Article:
Explain the Resolution. Write a response in which you explain the resolution of one or more of the conflicts you explored in your rising action response. In your second paragraph, explain why you are either satisfied or unsatisfied with the resolution.
Is your self-esteem over the roof, or is it as small as a grain of sand? Do you value what others think of you, or do you ignore it completely? Leo Borlock’s life has been entirely altered when Stargirl crashed in. In the beginning, they were “swinging hands for all the world to see” (Spinelli 86), disregarding what other’s judgements were. However, as days passed, an uncomfortable atmosphere surrounded them. Leo soon realized that everywhere he went, students bypassed him, dared not to speak to him or even look at him in the eye. Leo “knew exactly what [he] had done. [He] had linked [himself] to an unpopular person. That was [his] crime” (132).
He couldn’t endure the shunning alone so he went to find Archie, an old professor that teaches and communicates with children. Understandingly and solemnly, Archie asked, “Whose affection do you value more, hers or the others?” (128). This is when the interior conflict is identified, and the anxiety within Leo intensifies: “I became angry. I resented having to choose. I refused to choose. I imagined my life without her and without them, and I didn’t like it either way” (128).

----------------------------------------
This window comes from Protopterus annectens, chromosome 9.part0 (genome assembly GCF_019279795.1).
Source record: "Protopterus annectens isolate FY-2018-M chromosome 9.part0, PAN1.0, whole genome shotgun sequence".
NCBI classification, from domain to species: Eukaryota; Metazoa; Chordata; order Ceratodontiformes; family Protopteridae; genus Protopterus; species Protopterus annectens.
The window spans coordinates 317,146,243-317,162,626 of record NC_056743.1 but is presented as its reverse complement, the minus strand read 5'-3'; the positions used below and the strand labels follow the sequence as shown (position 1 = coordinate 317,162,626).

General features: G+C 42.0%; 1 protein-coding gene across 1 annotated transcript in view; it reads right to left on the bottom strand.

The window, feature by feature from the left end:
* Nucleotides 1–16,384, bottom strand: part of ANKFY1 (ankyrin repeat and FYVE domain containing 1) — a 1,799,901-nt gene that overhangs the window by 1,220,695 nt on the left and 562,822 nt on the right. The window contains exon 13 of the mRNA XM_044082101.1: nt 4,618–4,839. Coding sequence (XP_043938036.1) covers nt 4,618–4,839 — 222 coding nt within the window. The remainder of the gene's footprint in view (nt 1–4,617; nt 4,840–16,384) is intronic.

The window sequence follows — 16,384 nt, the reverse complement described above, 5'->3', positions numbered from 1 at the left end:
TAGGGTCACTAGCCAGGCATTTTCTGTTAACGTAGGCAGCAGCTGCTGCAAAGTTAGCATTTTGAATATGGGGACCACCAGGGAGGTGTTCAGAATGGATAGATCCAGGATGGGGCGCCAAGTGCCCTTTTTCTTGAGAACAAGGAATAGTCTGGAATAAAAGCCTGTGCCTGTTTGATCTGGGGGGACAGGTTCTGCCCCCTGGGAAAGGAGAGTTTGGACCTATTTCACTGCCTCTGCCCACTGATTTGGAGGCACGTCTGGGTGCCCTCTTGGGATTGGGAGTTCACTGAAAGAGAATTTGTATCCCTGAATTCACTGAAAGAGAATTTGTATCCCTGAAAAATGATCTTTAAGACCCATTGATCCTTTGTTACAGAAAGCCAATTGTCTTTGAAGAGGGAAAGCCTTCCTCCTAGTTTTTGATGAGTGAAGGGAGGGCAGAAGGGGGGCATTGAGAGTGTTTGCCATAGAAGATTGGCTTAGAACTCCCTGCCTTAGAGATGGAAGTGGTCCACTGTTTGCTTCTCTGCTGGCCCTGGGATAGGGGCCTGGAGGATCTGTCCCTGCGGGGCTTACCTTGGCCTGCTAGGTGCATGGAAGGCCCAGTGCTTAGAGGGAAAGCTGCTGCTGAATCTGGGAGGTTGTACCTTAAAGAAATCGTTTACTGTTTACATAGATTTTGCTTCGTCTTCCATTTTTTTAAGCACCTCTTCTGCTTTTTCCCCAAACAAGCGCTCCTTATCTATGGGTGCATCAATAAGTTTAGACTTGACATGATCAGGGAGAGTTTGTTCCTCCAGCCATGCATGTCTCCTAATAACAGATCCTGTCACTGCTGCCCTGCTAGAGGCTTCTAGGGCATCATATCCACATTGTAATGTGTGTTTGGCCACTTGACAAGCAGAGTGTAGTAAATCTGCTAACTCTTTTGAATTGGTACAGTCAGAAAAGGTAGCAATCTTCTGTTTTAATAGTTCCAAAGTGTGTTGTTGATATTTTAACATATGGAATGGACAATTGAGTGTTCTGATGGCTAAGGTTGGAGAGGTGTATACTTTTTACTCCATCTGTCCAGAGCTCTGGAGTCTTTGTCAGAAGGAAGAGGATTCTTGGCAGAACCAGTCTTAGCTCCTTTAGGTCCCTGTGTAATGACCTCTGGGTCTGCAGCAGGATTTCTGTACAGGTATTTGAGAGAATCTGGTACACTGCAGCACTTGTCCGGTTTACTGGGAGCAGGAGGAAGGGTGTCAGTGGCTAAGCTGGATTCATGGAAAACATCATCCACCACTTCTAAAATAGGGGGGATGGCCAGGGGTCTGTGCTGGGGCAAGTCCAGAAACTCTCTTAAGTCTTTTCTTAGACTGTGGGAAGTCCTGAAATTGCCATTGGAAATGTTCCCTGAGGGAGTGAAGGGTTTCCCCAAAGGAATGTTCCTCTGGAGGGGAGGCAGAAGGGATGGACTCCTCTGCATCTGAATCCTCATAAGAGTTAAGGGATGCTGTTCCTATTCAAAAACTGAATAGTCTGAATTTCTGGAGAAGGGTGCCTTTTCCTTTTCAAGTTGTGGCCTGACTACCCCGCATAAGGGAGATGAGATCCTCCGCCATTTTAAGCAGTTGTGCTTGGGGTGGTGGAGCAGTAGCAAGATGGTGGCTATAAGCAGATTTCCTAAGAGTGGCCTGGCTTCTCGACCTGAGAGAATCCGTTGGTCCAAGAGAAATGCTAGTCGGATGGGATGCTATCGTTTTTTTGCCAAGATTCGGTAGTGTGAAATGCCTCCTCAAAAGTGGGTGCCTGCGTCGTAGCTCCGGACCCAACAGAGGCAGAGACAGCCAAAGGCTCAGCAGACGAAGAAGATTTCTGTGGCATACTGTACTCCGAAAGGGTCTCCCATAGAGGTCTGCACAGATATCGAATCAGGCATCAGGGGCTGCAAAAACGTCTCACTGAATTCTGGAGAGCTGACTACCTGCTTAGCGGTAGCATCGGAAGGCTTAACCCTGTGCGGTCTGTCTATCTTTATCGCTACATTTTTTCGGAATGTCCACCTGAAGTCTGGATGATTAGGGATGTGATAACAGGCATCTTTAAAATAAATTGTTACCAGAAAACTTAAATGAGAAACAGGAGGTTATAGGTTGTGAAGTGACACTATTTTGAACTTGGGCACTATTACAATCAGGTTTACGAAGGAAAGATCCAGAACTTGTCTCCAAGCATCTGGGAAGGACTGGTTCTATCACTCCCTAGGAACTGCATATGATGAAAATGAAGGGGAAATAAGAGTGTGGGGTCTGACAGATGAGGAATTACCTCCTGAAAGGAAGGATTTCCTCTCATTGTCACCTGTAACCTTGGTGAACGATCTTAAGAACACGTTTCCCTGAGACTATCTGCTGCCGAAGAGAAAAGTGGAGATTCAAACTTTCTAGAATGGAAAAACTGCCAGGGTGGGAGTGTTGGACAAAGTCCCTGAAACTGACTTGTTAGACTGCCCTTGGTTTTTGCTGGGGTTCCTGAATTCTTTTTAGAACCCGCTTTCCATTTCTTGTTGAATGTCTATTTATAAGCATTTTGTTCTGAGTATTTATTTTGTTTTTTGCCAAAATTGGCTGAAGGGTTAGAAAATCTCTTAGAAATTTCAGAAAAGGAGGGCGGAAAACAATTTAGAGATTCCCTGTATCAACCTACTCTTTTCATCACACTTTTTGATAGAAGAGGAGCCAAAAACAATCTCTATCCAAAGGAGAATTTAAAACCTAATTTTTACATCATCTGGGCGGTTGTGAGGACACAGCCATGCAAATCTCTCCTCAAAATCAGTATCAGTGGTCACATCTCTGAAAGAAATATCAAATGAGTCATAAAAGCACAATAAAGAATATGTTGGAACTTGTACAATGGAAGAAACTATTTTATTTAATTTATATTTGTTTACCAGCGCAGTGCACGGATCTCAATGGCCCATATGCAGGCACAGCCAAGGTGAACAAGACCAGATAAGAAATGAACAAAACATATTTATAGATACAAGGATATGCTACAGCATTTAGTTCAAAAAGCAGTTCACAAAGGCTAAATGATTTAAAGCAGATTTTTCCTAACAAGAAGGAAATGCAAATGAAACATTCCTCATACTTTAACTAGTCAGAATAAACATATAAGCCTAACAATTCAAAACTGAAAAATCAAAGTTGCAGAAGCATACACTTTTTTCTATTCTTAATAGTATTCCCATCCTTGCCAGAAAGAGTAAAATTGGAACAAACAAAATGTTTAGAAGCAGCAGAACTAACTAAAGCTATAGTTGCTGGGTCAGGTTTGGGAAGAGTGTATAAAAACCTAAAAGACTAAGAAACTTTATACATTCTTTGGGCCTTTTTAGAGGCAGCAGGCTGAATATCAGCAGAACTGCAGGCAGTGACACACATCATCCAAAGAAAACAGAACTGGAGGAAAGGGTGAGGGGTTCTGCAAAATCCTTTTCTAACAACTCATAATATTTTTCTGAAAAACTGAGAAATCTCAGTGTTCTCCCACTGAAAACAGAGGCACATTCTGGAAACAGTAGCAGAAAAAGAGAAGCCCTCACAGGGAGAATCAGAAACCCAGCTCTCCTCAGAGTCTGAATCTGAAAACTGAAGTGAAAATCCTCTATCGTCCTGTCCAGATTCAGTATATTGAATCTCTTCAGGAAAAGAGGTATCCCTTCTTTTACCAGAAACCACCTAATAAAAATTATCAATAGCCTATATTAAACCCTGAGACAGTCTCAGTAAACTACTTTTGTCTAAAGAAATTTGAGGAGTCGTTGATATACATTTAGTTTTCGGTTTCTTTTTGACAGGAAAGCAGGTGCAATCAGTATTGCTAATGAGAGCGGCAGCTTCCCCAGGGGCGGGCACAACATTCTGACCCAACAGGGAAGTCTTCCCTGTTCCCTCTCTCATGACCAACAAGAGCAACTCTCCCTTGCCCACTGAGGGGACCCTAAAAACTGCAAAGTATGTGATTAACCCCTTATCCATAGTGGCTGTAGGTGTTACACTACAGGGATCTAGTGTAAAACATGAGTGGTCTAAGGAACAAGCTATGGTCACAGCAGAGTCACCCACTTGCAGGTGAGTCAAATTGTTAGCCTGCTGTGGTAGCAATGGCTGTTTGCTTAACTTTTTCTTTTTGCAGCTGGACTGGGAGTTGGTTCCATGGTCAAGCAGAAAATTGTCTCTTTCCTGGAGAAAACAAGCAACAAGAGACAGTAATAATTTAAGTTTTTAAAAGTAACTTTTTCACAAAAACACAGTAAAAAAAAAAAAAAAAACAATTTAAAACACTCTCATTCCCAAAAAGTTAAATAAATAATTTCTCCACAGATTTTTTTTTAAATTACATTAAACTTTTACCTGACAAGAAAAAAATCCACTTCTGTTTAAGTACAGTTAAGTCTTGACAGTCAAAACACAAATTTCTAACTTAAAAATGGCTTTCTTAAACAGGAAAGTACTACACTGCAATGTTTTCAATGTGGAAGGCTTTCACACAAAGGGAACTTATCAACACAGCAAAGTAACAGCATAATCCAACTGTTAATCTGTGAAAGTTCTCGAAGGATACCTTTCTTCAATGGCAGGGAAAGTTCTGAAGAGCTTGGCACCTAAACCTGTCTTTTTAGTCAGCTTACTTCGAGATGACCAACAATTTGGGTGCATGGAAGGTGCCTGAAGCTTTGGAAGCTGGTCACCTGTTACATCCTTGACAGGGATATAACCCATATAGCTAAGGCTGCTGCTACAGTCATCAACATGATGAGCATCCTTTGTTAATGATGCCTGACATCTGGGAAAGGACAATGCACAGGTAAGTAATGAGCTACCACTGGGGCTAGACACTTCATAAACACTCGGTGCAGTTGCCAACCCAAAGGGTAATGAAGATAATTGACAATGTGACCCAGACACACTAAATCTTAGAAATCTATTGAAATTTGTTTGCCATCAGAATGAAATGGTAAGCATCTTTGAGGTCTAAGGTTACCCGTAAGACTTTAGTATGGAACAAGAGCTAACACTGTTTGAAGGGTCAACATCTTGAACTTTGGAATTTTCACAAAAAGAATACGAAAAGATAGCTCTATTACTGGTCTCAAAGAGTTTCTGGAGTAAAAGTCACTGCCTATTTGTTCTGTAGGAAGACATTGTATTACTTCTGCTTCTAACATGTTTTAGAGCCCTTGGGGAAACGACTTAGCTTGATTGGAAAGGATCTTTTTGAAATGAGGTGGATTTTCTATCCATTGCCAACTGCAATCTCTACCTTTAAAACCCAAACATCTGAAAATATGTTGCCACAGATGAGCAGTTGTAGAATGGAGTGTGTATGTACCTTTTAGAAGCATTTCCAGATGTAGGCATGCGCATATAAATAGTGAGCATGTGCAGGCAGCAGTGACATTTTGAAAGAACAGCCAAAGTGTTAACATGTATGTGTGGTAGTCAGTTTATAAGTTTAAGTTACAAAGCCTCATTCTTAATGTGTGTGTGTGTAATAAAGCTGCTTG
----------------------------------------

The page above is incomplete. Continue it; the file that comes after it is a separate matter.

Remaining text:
Towards the end, Leo made his decision. Girl or others? Girl or others? Girl or others? [spoiler alert!] He chose others. Like Stargirl’s prediction, Leo didn’t ask her to the school prom nor did he ever spoke or saw her again. His way of dealing with this problem was to leave, to leave and pretend nothing happened.
Stargirl is one of a kind. I have never read about such a contrastive character with such impenetrable characteristics. Her actions are bizarre, original and strange. Maybe this was why the students in Mica High were reluctant to tolerate her existence. Or maybe even afraid of her! Personally, I am unsatisfied with the resolution. This is because in the beginning, there was a prologue describing Leo receiving a porcupine necktie four years ago. Later on, he found out Stargirl was actually the mysterious giver. The author should have elaborated more on this symbol and describe its impact on Leo and his life in the future.
Secondly, the resolution didn’t express a powerful theme. To me, it passed on a negative theme, communicating maybe standing out isn’t such a great thing. Stargirl was obviously unique, however, our last glimpse of her was her being broken-hearted. Leo chose to be part of the majority because he didn’t want to be different than others and he was doing just fine.
Lastly, I think Jerry Spinelli could have explained why Stargirl behaves the way she behaves. Like wind, Stargirl came and gone. “[Students] wanted to define her, to wrap her up as [they] did each other” (11) but away she flew, even now, the reader is left in puzzlement. Fortunately, he has written a sequel to this book called Love, Stargirl, so Stargirl’s fascinating story hasn’t ended.